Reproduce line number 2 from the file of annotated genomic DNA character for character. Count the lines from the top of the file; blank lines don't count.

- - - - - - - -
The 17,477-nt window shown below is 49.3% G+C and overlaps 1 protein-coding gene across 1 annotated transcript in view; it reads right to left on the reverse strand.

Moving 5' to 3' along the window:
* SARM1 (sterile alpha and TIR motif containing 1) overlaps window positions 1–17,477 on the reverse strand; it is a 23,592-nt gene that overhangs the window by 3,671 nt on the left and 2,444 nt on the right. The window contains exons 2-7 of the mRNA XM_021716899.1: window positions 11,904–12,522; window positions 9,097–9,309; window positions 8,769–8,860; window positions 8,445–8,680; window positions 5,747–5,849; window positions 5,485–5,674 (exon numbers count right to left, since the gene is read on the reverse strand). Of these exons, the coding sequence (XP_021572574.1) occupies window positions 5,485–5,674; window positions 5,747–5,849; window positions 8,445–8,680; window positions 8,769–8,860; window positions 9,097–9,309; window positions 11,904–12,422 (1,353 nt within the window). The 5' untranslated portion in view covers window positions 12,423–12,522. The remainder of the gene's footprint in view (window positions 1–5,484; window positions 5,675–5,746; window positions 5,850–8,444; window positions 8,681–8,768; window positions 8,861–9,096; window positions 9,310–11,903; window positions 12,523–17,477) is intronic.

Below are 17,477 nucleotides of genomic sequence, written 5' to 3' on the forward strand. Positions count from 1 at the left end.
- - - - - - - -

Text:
Moving 5' to 3' along the window: